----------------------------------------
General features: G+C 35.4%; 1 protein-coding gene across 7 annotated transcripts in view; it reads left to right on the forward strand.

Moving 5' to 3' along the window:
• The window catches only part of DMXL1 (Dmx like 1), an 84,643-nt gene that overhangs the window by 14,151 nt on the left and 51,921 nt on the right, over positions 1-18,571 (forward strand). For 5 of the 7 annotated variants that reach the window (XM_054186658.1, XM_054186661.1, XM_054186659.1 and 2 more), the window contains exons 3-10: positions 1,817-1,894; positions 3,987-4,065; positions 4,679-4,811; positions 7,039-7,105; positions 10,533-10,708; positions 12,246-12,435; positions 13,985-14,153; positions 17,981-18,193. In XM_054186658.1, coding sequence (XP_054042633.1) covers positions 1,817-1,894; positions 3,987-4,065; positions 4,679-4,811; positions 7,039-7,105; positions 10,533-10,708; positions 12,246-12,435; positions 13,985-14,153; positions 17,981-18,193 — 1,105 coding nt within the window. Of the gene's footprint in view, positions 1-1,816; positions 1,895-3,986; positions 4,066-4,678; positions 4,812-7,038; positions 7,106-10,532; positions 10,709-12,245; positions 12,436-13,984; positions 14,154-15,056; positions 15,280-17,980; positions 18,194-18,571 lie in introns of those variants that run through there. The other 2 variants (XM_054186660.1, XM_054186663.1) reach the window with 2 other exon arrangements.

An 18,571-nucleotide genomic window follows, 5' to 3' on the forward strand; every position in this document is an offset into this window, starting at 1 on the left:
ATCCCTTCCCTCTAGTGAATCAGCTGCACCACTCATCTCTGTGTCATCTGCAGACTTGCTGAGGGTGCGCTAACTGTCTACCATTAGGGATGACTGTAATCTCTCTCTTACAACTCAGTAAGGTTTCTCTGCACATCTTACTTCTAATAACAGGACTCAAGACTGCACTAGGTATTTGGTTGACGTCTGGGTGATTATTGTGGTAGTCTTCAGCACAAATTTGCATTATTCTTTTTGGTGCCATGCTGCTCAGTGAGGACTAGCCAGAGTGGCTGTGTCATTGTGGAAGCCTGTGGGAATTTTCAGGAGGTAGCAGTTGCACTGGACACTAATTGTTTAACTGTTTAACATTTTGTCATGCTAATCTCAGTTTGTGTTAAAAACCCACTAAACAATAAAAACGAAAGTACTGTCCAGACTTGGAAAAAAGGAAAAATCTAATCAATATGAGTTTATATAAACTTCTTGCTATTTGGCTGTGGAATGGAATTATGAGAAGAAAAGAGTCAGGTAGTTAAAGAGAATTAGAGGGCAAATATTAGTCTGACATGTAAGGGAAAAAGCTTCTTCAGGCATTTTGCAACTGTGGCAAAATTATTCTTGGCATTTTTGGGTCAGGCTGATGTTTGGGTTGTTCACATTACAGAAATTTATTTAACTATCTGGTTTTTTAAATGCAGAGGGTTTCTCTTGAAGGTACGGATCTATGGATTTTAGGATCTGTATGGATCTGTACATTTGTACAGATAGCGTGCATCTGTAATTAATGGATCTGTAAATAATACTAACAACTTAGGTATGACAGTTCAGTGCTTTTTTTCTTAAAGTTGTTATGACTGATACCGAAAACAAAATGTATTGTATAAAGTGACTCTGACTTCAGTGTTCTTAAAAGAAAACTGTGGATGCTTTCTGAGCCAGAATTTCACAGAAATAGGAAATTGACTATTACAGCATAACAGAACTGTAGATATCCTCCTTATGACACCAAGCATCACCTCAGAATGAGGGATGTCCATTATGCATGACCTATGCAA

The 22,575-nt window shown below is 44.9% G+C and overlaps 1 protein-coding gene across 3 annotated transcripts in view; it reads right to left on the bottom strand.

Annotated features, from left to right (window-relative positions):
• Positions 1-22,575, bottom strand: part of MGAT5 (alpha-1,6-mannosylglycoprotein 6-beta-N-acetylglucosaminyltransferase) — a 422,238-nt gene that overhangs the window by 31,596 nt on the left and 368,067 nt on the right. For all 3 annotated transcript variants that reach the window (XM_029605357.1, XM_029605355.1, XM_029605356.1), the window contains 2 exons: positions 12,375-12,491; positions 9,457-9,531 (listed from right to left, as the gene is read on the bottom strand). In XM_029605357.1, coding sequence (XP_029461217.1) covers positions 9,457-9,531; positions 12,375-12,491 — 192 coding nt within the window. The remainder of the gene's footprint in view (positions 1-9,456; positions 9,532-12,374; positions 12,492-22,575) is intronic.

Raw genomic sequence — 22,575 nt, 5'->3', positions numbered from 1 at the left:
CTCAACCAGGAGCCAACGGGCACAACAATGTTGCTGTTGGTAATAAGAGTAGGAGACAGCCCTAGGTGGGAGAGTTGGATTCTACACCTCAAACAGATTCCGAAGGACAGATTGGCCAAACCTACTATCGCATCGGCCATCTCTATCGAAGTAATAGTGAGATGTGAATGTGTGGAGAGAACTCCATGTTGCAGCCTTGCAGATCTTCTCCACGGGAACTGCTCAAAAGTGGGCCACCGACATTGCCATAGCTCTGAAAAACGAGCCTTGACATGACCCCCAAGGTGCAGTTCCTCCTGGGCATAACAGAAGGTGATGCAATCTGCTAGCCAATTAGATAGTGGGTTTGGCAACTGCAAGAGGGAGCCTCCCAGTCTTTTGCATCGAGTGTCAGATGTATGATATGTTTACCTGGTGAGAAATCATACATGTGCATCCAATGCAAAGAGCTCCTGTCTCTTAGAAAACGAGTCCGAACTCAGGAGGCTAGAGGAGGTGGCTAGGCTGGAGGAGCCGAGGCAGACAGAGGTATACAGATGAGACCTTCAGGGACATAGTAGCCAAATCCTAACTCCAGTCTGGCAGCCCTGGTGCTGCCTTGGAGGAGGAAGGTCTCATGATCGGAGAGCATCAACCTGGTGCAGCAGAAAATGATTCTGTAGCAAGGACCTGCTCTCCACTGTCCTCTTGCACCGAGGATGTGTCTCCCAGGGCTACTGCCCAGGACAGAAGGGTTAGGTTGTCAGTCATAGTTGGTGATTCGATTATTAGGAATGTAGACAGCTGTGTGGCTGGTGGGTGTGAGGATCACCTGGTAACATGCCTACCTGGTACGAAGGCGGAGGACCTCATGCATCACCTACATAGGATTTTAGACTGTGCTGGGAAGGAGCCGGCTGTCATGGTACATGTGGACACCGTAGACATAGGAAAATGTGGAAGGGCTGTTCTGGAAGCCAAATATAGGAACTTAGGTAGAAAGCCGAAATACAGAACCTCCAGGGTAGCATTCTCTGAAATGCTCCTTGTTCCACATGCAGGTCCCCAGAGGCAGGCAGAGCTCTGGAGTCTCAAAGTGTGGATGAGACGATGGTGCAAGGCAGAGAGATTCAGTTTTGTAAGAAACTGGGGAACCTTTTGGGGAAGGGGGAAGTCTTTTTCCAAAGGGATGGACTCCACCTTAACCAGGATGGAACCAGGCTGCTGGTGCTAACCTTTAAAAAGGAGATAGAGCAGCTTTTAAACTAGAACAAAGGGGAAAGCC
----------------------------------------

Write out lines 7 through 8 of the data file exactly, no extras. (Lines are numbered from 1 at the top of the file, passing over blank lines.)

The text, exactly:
Annotated features, from left to right (window-relative positions):
• Positions 1-22,575, bottom strand: part of MGAT5 (alpha-1,6-mannosylglycoprotein 6-beta-N-acetylglucosaminyltransferase) — a 422,238-nt gene that overhangs the window by 31,596 nt on the left and 368,067 nt on the right. For all 3 annotated transcript variants that reach the window (XM_029605357.1, XM_029605355.1, XM_029605356.1), the window contains 2 exons: positions 12,375-12,491; positions 9,457-9,531 (listed from right to left, as the gene is read on the bottom strand). In XM_029605357.1, coding sequence (XP_029461217.1) covers positions 9,457-9,531; positions 12,375-12,491 — 192 coding nt within the window. The remainder of the gene's footprint in view (positions 1-9,456; positions 9,532-12,374; positions 12,492-22,575) is intronic.